Hamas went to extraordinary lengths to hide construction of the tunnels from Israeli intelligence and military forces. In a scene straight out of the classic film The Great Escape, fighters emptied bags of flour -- humanitarian food aid from the United Nations -- and then used them to remove dirt from tunnel construction sites, Yakubovich said. Whenever Israeli air forces saw the bags on the surface, they assumed they were food deliveries, not evidence of Hamas secretly building an underground infrastructure. "This was a very clever way to make sure the IDF would not fire upon them," Yakubovich said. "Hamas exploited international goodwill to hide terror activities."

Five months after the discovery of the tunnel under Ein Hashlosha, in March 2014, the Israeli military unearthed yet another tunnel coming from Gaza. Photographs showed that it was fortified with concrete and wired for electricity. With every new discovery, Israel tried to close off the tunnels it found, but the military launched no comprehensive assault on the entire network. Nor did Israeli intelligence understand that the tunnels found so far were merely a fraction of the total number.

Schanzer said that the March discovery alerted Israeli security officials about "the beginning of a trend," in which Hamas fighters would come to rely on the tunnels to launch ground strikes on Israeli villages and military positions. Schanzer said that he spoke to senior Israeli officials in early July, before the ground assault began, and they were worried that there were more tunnels than had previously been counted. But again, the government launched no comprehensive plan to counter the tunnel threat.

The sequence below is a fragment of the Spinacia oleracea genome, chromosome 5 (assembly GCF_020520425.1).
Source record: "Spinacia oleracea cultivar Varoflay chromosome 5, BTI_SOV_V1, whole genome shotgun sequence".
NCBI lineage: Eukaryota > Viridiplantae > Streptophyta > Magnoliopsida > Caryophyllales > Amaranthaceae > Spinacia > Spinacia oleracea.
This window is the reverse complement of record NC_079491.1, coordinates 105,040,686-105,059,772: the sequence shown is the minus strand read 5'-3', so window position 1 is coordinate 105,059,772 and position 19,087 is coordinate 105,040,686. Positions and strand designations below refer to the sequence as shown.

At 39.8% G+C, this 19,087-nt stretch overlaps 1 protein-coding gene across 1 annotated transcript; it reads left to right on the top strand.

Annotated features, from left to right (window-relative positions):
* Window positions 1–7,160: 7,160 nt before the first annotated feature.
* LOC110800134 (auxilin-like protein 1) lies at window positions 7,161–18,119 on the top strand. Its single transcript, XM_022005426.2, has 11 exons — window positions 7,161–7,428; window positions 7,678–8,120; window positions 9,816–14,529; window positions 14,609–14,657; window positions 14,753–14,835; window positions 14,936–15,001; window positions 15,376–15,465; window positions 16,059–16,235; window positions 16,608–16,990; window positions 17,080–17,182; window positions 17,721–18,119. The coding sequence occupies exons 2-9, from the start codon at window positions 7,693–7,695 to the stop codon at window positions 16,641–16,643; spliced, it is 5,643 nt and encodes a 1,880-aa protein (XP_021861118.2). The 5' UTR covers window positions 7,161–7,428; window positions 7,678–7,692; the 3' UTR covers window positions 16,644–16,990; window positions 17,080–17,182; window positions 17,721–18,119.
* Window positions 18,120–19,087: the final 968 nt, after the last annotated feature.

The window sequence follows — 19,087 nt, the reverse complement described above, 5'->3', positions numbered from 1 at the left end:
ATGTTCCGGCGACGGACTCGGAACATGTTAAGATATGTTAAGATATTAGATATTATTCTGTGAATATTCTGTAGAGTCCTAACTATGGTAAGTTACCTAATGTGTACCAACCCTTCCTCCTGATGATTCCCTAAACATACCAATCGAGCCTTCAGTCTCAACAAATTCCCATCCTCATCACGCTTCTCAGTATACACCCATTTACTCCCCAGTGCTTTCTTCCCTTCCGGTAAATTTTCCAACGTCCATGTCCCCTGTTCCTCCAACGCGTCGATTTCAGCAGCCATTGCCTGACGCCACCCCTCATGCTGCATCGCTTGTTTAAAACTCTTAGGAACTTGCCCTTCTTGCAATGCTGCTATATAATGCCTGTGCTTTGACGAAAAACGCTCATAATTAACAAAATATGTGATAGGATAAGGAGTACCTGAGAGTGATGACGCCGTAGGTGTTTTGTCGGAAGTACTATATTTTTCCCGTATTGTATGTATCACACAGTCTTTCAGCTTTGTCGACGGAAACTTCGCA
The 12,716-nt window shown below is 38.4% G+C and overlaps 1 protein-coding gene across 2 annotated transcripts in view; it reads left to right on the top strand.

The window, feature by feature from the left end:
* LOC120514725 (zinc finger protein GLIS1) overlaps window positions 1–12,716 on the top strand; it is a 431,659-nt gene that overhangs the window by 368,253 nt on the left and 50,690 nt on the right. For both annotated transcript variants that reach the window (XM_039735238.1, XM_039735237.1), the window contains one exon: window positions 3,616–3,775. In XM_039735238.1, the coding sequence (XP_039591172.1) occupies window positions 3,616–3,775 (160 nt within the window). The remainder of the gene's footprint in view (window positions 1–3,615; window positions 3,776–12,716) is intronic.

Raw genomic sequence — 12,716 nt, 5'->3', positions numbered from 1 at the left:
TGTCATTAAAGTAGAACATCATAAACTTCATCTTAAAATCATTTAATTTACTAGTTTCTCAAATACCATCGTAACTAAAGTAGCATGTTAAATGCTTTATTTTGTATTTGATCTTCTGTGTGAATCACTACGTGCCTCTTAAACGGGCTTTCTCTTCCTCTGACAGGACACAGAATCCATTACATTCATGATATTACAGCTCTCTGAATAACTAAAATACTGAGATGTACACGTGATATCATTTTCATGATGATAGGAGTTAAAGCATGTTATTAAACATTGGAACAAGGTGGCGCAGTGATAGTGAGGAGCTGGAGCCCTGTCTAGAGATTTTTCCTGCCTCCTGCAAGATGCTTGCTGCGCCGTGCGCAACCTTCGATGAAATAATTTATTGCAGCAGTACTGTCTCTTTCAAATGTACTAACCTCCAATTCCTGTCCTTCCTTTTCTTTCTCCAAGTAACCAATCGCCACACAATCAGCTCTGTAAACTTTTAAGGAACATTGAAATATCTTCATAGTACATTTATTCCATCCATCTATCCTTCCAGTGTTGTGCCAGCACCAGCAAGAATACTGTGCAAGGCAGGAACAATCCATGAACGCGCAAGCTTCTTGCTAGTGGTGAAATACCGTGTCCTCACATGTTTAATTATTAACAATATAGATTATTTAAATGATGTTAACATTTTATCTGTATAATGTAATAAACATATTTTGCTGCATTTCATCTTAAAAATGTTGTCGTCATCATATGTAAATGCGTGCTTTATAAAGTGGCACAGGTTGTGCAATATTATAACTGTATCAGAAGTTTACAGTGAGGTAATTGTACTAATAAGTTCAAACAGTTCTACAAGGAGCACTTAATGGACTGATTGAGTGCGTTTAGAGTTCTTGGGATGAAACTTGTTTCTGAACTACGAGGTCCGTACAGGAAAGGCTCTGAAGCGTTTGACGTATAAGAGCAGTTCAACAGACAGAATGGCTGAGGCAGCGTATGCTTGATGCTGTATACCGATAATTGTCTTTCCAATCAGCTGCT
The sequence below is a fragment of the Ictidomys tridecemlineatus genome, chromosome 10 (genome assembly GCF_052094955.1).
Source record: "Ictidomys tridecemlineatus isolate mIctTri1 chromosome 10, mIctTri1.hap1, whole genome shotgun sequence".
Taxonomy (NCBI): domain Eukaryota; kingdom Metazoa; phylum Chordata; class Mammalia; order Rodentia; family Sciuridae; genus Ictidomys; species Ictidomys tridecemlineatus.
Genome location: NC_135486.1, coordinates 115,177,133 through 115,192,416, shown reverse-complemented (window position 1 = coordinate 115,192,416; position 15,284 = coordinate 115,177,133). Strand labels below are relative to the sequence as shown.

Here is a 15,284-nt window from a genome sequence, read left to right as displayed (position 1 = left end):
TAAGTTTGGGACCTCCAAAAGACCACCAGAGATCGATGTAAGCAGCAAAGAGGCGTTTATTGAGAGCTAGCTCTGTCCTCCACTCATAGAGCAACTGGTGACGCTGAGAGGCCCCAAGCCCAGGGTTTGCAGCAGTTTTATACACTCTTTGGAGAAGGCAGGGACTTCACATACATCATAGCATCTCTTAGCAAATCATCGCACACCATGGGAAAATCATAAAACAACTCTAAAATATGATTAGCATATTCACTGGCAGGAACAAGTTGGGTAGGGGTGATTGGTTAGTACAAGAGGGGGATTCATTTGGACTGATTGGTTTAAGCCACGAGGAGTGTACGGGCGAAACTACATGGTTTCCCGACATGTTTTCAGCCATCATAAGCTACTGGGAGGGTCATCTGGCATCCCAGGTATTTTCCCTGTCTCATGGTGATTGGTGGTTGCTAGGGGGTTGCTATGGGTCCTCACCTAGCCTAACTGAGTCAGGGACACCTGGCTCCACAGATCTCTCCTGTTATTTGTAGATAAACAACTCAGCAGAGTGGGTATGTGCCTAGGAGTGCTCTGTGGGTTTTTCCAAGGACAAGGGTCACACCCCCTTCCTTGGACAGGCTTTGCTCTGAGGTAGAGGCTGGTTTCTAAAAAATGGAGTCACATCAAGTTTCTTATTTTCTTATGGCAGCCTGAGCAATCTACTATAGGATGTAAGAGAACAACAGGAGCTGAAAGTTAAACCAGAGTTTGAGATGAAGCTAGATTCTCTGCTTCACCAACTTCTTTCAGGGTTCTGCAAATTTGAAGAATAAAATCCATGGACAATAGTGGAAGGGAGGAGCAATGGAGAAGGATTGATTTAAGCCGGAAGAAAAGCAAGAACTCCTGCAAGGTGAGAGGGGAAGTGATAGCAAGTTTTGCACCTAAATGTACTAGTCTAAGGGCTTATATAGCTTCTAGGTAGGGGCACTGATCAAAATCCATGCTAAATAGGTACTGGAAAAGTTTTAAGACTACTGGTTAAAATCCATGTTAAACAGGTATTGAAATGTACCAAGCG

Even if the government had, though, it's debatable how successful the operation would have been. Using surveillance aircraft, including drones, Israel can obtain near-total, round-the-clock awareness of what's going on at the surface in Gaza, tracking vehicles and people as they come and go, said Eiland, the former national security advisor. But that doesn't tell intelligence analysts what's happening under the ground in the tunnels, sometimes 60 feet deep. As a result, "a lot of information was missing" about the extent of the tunnels and how many of them there were, Eiland said. "We knew, but we did not really understand, the level of threat that they actually posed." Eiland added that even a few months ago, before the latest operation in Gaza began, he would not have considered mapping out and closing tunnels to be as high a priority as stopping rocket fire from Gaza.